The Rise of Exchanges and Returns Optimization in Ecommerce

Optimizing Returns and Exchanges

Returns have taken the ecommerce world by storm.  

In 2021, 21% of all online sales turned into returns, $218 billion worth of online goods were returned, and for every $1 billion in sales, merchants lost $166 million to returns.

For retail merchants, returns are not just expensive, they are hard to manage.  

Shopper behavior and expectations during and after the pandemic changed. Shoppers want and expect: 

  • Free returns and exchanges
  • Someone to pick up their packages  
  • To try on multiple products  
  • Items shipped back ASAP 
  • Sustainable return practices  
  • To feel like they’re part of your brand  

All these changes in shopper behavior have left merchants scrambling. 

How are merchants supposed to manage a business and stay profitable when dealing with the rising tide of returns and shifting consumer expectations? 

When initiating a return, consumers are often given return options: refund, store credit, warranty return or exchange. But which option will lead to long-term revenue and customer retention? 

Ecommerce Exchanges Are a Short-Term Strategy

For some returns software companies, incentivizing exchanges over refunds is a quick, yet short-sighted win. Incentivizing exchanges can lead to merchants preserving more cash, more upsell opportunities, and shoppers ending up with a product instead of their money back. 

It may seem like this tactic to influence shopper behavior is the answer.

Incentivizing shoppers to choose an exchange over a refund or store credit can help a lot of brands scale to new heights. But with the growing number of exchanges, new problems continue to pop up. 

  • Exchanges don’t make sense for every vertical – they’re most effective in the apparel space  
  • Shoppers can game the system – they learn they can get discounts 
  • Making exchanges easier for shoppers doesn’t necessarily mean merchants can process them any quicker or liquidate/re-sell products for profit 
  • Exchanges don’t cover items covered by a warranty  
  • Warehouse teams can get left out of the loop  
  • Merchants have so many tools with no easy way to connect them   

Exchanges are a tactic, not a long-term strategy. That’s not to say exchanges aren’t great for revenue, retention, and growth – they are.

Ultimately, exchanges are only a piece of a much larger puzzle. A puzzle that if you can piece it together, could just be the thing that makes or breaks your brand.  

Returns Optimization Through Data and Analytics

As an ecommerce brand, the real strategy for growth is knowing where your scalability chokepoints are – and acting accordingly. 

Returns Optimization – continuous improvement strategies that use returns data to improve the shopper experience, improve operational efficiency, and grow profits.   

Put another way, returns optimization focuses on improving the return process, reducing return rates, streamlining operations, and increasing a customer’s lifetime value. 

Put simply: returns data fuels returns optimization. 

Returns are natural. Just as sales tell you what is working, returns tell you what is not. Without returns data, merchants will not see the full picture and won’t have the depth of info on their products or shoppers to keep growing.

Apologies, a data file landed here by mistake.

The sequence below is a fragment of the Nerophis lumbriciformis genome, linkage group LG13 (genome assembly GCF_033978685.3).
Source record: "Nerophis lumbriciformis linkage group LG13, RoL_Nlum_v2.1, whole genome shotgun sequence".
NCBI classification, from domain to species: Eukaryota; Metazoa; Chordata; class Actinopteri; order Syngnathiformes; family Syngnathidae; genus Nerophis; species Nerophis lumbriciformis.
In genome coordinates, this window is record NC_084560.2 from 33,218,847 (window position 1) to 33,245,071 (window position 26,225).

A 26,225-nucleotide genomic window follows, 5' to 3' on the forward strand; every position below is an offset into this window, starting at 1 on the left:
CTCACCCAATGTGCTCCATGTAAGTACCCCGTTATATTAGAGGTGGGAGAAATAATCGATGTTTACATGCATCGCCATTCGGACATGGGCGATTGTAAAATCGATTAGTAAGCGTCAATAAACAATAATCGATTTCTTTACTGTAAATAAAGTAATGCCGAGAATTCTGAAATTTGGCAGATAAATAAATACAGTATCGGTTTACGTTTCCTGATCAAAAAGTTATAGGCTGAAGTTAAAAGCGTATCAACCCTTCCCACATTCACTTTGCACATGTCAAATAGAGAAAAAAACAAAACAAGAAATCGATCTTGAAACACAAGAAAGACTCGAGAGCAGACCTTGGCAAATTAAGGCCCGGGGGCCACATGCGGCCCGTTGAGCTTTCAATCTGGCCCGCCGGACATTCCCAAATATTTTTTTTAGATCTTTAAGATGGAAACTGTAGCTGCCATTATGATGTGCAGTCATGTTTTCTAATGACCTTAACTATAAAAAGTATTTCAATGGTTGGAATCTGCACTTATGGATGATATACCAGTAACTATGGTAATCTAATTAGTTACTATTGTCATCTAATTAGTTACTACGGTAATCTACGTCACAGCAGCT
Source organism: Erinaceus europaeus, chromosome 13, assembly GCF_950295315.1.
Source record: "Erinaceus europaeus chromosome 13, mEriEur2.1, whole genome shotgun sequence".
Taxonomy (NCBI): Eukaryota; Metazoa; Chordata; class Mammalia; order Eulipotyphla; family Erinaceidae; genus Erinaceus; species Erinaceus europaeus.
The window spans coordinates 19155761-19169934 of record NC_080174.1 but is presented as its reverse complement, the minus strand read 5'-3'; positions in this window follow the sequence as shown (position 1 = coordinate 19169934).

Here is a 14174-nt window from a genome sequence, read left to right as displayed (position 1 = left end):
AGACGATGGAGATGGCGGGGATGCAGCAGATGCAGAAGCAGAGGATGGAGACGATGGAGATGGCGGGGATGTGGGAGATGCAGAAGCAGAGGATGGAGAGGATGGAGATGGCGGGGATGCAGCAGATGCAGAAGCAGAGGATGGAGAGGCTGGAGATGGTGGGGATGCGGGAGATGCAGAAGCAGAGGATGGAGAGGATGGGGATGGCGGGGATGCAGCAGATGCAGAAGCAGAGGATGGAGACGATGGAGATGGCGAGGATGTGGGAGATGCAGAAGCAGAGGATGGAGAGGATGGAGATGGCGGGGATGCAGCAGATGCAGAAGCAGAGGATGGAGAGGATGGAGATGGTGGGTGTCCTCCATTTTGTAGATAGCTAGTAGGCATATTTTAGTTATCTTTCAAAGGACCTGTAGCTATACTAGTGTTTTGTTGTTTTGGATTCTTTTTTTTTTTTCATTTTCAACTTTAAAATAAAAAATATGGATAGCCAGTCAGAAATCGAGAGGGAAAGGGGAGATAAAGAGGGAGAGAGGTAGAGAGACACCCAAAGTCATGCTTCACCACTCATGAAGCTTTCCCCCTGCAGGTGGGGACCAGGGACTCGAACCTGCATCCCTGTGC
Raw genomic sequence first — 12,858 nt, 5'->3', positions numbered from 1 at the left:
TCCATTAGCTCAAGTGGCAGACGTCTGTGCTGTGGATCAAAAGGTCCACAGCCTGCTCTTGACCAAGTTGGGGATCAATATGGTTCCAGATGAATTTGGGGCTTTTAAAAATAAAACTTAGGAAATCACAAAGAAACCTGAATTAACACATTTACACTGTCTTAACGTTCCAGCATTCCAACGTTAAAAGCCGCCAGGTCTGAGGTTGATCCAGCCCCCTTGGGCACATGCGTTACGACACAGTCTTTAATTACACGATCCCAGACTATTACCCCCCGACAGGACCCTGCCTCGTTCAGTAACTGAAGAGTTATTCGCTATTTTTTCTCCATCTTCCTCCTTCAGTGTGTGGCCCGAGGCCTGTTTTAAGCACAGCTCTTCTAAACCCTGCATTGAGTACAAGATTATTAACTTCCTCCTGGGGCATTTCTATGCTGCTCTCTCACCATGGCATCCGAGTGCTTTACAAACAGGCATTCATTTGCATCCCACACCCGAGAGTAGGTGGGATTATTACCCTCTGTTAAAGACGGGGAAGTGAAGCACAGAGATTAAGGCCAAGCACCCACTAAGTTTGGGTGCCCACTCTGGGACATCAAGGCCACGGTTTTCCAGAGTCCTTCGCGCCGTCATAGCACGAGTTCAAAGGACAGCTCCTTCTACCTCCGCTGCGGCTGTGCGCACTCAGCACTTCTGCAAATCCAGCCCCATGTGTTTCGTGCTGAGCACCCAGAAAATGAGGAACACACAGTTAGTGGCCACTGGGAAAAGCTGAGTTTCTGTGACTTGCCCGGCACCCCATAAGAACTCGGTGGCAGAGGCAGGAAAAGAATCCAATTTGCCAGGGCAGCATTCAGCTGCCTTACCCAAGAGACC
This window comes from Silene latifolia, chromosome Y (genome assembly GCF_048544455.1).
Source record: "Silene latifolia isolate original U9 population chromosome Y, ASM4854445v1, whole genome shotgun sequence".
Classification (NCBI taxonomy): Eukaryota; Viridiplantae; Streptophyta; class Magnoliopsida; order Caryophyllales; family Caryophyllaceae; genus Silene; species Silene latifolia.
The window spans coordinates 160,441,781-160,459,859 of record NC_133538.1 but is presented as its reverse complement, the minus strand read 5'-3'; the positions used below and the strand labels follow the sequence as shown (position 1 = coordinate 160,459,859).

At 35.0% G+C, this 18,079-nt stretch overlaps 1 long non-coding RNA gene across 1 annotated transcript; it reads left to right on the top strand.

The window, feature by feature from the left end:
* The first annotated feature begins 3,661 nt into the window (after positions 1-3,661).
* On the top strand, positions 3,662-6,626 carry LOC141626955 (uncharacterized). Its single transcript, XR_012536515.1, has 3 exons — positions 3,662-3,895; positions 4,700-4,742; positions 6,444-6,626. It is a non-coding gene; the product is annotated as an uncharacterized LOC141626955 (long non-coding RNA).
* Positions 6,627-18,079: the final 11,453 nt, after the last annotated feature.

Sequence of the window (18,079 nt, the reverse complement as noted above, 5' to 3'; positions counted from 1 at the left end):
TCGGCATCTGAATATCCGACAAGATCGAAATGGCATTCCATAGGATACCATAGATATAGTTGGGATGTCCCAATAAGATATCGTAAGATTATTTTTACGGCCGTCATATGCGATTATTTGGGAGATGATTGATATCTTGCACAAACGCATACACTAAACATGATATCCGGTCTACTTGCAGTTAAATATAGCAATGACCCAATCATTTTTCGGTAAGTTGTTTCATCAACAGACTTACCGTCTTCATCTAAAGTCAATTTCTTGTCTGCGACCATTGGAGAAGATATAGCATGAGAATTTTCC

All you truly know from a return is that the expectation of the product or experience in some way did not match the reality. Your best remedy is to understand why expectations were not met.   

The question is, what data matters and what should merchants be measuring to optimize returns? Is it as easy as just checking return rates and comparing them to benchmark studies?   

Unfortunately, no. Retailers need to dig deeper through returns data to reveal more. 

Does a return rate of 25% tell you the impact returns are having on your bottom line? No – it just tells you where to begin looking. Return rates tell you there is a problem. Return reasons tell you where to look. Return comments tell you what is wrong.  

This research only addresses one half of the equation – the product side.  


The other half of the equation is the operational side. The next questions that need to be asked are:  

  • How fast are items moving through different RMA stages?  
  • How many returns are in each RMA stage?  
  • What condition are items in when the warehouse team gets them back?  
  • How do repeat shoppers compare to first time shoppers?  
  • How do these metrics compare over time? 
  • How much time and labor are spent on these manual processes? 

The fastest way to increase your ecommerce store profit is by optimizing operational efficiency

Why? Returns cost retailers a substantial amount of money. From each employee’s touchpoint, through a manual process, and from every minute an employee is on the clock to facilitate a return. That does not include the cost of shipping a return, as shoppers expect returns to be dealt with quickly. 

The ultimate level of profitability a merchant can achieve is based on data gathered from shoppers, products, and ecommerce returns policies. 

Most merchants do not have a returns problem so much as they have a problem measuring the data to improve their ecommerce returns processes. 

Great returns data from your products and operations leads to confident decisions, which leads to more sales, less returns, and more profits. 

Without leveraging your returns analytics, you are leaking money somewhere and it can be difficult to pinpoint where. This data provides visibility to key insights on how to optimize your business for future growth.